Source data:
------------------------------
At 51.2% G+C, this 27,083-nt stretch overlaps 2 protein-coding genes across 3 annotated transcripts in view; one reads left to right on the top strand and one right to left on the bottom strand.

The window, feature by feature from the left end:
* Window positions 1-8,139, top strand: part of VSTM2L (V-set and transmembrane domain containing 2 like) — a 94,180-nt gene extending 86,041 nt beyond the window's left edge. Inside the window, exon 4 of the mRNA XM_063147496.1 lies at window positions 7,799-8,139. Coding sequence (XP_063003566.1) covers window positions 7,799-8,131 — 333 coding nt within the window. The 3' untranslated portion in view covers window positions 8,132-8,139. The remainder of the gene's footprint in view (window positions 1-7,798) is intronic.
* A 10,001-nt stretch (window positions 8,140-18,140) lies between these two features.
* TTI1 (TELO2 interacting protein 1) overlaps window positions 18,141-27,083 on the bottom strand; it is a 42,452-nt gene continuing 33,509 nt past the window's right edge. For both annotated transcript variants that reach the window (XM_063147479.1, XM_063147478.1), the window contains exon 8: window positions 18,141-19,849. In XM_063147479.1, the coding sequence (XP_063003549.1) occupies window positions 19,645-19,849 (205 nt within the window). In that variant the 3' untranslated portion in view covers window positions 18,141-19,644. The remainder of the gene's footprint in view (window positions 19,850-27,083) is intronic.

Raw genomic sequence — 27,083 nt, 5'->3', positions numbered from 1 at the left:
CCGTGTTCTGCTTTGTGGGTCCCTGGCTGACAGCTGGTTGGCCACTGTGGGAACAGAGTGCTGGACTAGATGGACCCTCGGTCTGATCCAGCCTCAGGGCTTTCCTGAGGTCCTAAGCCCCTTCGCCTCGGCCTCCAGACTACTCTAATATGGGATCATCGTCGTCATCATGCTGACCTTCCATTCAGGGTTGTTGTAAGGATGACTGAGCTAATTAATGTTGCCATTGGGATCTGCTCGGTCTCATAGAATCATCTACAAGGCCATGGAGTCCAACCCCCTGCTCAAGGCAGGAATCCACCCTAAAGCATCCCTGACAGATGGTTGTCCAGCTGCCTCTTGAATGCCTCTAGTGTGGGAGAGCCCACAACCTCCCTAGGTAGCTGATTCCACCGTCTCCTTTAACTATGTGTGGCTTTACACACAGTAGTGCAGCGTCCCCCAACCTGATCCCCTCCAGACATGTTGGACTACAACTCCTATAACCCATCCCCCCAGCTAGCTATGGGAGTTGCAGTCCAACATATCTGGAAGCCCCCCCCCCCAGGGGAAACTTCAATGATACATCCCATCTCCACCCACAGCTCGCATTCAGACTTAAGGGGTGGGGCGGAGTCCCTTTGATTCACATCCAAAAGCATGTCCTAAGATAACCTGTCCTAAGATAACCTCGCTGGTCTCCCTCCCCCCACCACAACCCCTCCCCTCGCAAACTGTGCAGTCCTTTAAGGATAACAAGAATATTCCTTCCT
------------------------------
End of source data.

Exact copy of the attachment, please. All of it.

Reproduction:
At 51.2% G+C, this 27,083-nt stretch overlaps 2 protein-coding genes across 3 annotated transcripts in view; one reads left to right on the top strand and one right to left on the bottom strand.

The window, feature by feature from the left end:
* Window positions 1-8,139, top strand: part of VSTM2L (V-set and transmembrane domain containing 2 like) — a 94,180-nt gene extending 86,041 nt beyond the window's left edge. Inside the window, exon 4 of the mRNA XM_063147496.1 lies at window positions 7,799-8,139. Coding sequence (XP_063003566.1) covers window positions 7,799-8,131 — 333 coding nt within the window. The 3' untranslated portion in view covers window positions 8,132-8,139. The remainder of the gene's footprint in view (window positions 1-7,798) is intronic.
* A 10,001-nt stretch (window positions 8,140-18,140) lies between these two features.
* TTI1 (TELO2 interacting protein 1) overlaps window positions 18,141-27,083 on the bottom strand; it is a 42,452-nt gene continuing 33,509 nt past the window's right edge. For both annotated transcript variants that reach the window (XM_063147479.1, XM_063147478.1), the window contains exon 8: window positions 18,141-19,849. In XM_063147479.1, the coding sequence (XP_063003549.1) occupies window positions 19,645-19,849 (205 nt within the window). In that variant the 3' untranslated portion in view covers window positions 18,141-19,644. The remainder of the gene's footprint in view (window positions 19,850-27,083) is intronic.

Raw genomic sequence — 27,083 nt, 5'->3', positions numbered from 1 at the left:
CCGTGTTCTGCTTTGTGGGTCCCTGGCTGACAGCTGGTTGGCCACTGTGGGAACAGAGTGCTGGACTAGATGGACCCTCGGTCTGATCCAGCCTCAGGGCTTTCCTGAGGTCCTAAGCCCCTTCGCCTCGGCCTCCAGACTACTCTAATATGGGATCATCGTCGTCATCATGCTGACCTTCCATTCAGGGTTGTTGTAAGGATGACTGAGCTAATTAATGTTGCCATTGGGATCTGCTCGGTCTCATAGAATCATCTACAAGGCCATGGAGTCCAACCCCCTGCTCAAGGCAGGAATCCACCCTAAAGCATCCCTGACAGATGGTTGTCCAGCTGCCTCTTGAATGCCTCTAGTGTGGGAGAGCCCACAACCTCCCTAGGTAGCTGATTCCACCGTCTCCTTTAACTATGTGTGGCTTTACACACAGTAGTGCAGCGTCCCCCAACCTGATCCCCTCCAGACATGTTGGACTACAACTCCTATAACCCATCCCCCCAGCTAGCTATGGGAGTTGCAGTCCAACATATCTGGAAGCCCCCCCCCCCAGGGGAAACTTCAATGATACATCCCATCTCCACCCACAGCTCGCATTCAGACTTAAGGGGTGGGGCGGAGTCCCTTTGATTCACATCCAAAAGCATGTCCTAAGATAACCTGTCCTAAGATAACCTCGCTGGTCTCCCTCCCCCCACCACAACCCCTCCCCTCGCAAACTGTGCAGTCCTTTAAGGATAACAAGAATATTCCTTCCT